Java Stack Program

Java Stack Program

Summary: By the end of this tutorial "Java Stack Program", you will understand stack in Java. Very comfortable with the explaination and code examples.

Stack, in any language, stores elements in LIFO (Last-in First-out) order. As the name indicates, in LIFO, the last added element is retrieved first. It can be imagined like a stack of plates put on the top of the other. The plate added at the end is drawn first. In stack, elements cannot be added in the middle or removed. There can be only one point of entry and one point of exit.

Following is the class signature

public class Stack extends Vector

Java Stack is derived from Vector and again Vector is derived from List. List belongs to collections framework (JDK 1.2) and Stack and Vector belong to legacy classes (JDK 1.0 DS are known as legacy classes; they are Stack, Vector, Hashtable and Properties).

The Java designers extended List to Stack and Vector to give the features and advantages of collections (JDK 1.2 DS) to legacy classes (JDK 1.0 DS). It is a good designing principle. Now stack and vector can use all the methods of Collection and List interfaces.

The java.util.Stack comes with five operations represented by five methods.

  1. Object push(Object obj): An element obj is added the to the stack with push() method. Elements are added implicitly on the top of another. The method returns the element added.
  2. Object pop(): With this method, the elements can be retrieved from the Stack. The last one added (which lies on the top) is returned first. With pop(), the element comes out of the stack permanently. That is, it cannot be retrieved again.
  3. int search(Object obj): With this method, an element, obj, index number can be obtained. The counting starts from the top. The topmost element index number is 1. If the stack is empty, the method returns EmptyStackException.
  4. Object peek(): This method returns the element existing on the top. But element is not popped (removed) out. This method is best useful to know whether an element exists or not.
  5. boolean empty(): Returns true if no elements exist in the stack.
pop vs peek

For a beginner, these two methods are very confusing. Let us discuss again. The pop() method returns the element existing on the top of the stack. The element returned is deleted from the stack permanently. That is, the programmer cannot obtain it again.

The peek() method also returns the element but the element is not deleted from the stack. That is, calling peek() method five times, returns the same element 5 times. peek() method can be used to know which element is lying on the top of the stack or which element will returned when pop() is called. It can be used in regular programming like this.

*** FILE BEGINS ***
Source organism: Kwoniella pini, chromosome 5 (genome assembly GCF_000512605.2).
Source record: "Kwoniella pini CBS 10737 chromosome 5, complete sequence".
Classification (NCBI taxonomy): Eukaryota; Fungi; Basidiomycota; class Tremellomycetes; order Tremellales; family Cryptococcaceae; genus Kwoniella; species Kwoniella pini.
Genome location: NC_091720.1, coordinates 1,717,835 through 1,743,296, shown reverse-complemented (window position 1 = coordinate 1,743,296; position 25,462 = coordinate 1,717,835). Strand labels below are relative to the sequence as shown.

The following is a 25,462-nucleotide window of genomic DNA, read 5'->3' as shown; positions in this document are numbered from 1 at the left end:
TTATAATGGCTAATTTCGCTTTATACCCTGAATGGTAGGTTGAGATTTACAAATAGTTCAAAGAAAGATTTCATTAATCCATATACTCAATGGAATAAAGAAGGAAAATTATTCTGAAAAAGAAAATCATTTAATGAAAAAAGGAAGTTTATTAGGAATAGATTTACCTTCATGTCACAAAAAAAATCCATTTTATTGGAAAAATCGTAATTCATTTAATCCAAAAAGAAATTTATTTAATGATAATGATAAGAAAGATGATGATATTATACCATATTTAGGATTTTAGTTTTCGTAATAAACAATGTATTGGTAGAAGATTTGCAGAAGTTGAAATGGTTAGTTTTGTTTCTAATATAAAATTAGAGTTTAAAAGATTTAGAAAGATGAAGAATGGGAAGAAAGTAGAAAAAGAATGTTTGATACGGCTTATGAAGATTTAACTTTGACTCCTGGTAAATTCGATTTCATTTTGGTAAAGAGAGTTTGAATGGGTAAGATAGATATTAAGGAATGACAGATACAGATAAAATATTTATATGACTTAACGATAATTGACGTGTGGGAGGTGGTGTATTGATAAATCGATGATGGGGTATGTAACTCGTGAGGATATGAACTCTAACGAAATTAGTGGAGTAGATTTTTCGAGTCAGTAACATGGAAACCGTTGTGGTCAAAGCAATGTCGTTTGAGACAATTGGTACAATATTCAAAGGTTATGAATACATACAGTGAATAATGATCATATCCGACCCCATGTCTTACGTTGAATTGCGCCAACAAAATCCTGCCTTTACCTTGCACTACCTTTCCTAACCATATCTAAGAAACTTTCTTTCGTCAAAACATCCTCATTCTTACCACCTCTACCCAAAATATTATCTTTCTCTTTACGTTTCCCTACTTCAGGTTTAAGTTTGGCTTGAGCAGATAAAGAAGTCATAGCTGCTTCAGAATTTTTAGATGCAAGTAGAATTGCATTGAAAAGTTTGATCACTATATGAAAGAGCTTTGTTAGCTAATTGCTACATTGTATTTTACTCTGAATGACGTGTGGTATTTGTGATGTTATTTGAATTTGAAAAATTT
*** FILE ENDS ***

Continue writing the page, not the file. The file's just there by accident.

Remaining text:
Limitations of Stack Usage

There are two limitations for stack usage.

  1. The programmer stores data in a DS with an intention to get the elements whenever he would like in the code. But with stack, the popped element is completely removed and cannot be obtained again. For this reason stack is not used much in general production software like health and banking etc, but used by system and tool developers.
  2. Another drawback is, the elements cannot be added or retrieved from the middle.

The Java Stack class comes with only one constructor.

  • Stack(): This default constructor creates an empty Stack object.

14 thoughts on “Java Stack Program”

    1. Enums

      JDK 1.5 supports enumerated types. The “enum” is a special type of class. The enum type puts restriction on the instance variables. It is a keyword of Java from JDK 1.5. The variables of enum are by default integer values and also static and final. Because variables are final (constants), they are written in uppercase, by convention. Enums are type-safe.

      enum StudentGrades
      A, B, C, D
      public class EnumDemo
      public static void main(String args[])
      StudentGrades sg;
      sg = StudentGrades.C;
      // printing enum value
      System.out.println(“Value of sg: ” + sg + “\n”);
      // assign one more value
      sg = StudentGrades.A;
      // comparing two enum values
      if(sg == sg.A)
      System.out.println(“Student is intelligent\n”);
      // using switch statement with enum
      case A:
      System.out.println(“Intelligent”); break;
      case B:
      System.out.println(“Clever”); break;
      case C:
      System.out.println(“Medium”); break;
      case D:

      Because enum values are integer values, enum can be used in combination with switch statement as in the above program.

      Programming Tip: Do not confuse enum with java.util.Enumeration interface (exists from JDK 1.0). Both are very different.

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